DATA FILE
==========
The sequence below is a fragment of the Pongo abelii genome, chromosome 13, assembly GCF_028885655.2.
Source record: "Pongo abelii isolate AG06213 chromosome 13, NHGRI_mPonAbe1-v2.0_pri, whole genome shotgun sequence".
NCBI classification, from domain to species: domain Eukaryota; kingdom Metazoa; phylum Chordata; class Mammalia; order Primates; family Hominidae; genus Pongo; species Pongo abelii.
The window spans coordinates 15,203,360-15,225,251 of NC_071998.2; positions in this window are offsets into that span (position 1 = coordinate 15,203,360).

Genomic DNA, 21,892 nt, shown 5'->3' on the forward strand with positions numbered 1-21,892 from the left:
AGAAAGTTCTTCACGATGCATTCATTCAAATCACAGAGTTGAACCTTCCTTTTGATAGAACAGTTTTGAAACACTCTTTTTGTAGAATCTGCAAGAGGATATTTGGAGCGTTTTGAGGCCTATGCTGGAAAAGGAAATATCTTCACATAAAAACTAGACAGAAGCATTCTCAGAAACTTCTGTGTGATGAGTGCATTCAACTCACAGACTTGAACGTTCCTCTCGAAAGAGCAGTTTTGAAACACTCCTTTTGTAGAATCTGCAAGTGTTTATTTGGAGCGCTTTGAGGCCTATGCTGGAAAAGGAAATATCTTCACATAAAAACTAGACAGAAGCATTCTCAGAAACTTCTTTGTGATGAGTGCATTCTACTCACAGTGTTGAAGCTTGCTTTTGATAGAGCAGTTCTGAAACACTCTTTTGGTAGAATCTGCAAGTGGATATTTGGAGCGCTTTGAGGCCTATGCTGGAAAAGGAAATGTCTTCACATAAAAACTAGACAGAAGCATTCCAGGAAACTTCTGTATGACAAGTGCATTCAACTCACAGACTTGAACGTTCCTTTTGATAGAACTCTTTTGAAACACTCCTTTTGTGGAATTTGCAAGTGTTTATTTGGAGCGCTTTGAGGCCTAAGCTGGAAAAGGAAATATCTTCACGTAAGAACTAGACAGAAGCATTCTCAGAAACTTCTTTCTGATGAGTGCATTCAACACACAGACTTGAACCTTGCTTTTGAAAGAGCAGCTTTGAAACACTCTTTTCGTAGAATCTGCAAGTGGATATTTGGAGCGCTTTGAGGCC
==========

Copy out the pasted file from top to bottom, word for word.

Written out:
The sequence below is a fragment of the Pongo abelii genome, chromosome 13, assembly GCF_028885655.2.
Source record: "Pongo abelii isolate AG06213 chromosome 13, NHGRI_mPonAbe1-v2.0_pri, whole genome shotgun sequence".
NCBI classification, from domain to species: domain Eukaryota; kingdom Metazoa; phylum Chordata; class Mammalia; order Primates; family Hominidae; genus Pongo; species Pongo abelii.
The window spans coordinates 15,203,360-15,225,251 of NC_071998.2; positions in this window are offsets into that span (position 1 = coordinate 15,203,360).

Genomic DNA, 21,892 nt, shown 5'->3' on the forward strand with positions numbered 1-21,892 from the left:
AGAAAGTTCTTCACGATGCATTCATTCAAATCACAGAGTTGAACCTTCCTTTTGATAGAACAGTTTTGAAACACTCTTTTTGTAGAATCTGCAAGAGGATATTTGGAGCGTTTTGAGGCCTATGCTGGAAAAGGAAATATCTTCACATAAAAACTAGACAGAAGCATTCTCAGAAACTTCTGTGTGATGAGTGCATTCAACTCACAGACTTGAACGTTCCTCTCGAAAGAGCAGTTTTGAAACACTCCTTTTGTAGAATCTGCAAGTGTTTATTTGGAGCGCTTTGAGGCCTATGCTGGAAAAGGAAATATCTTCACATAAAAACTAGACAGAAGCATTCTCAGAAACTTCTTTGTGATGAGTGCATTCTACTCACAGTGTTGAAGCTTGCTTTTGATAGAGCAGTTCTGAAACACTCTTTTGGTAGAATCTGCAAGTGGATATTTGGAGCGCTTTGAGGCCTATGCTGGAAAAGGAAATGTCTTCACATAAAAACTAGACAGAAGCATTCCAGGAAACTTCTGTATGACAAGTGCATTCAACTCACAGACTTGAACGTTCCTTTTGATAGAACTCTTTTGAAACACTCCTTTTGTGGAATTTGCAAGTGTTTATTTGGAGCGCTTTGAGGCCTAAGCTGGAAAAGGAAATATCTTCACGTAAGAACTAGACAGAAGCATTCTCAGAAACTTCTTTCTGATGAGTGCATTCAACACACAGACTTGAACCTTGCTTTTGAAAGAGCAGCTTTGAAACACTCTTTTCGTAGAATCTGCAAGTGGATATTTGGAGCGCTTTGAGGCC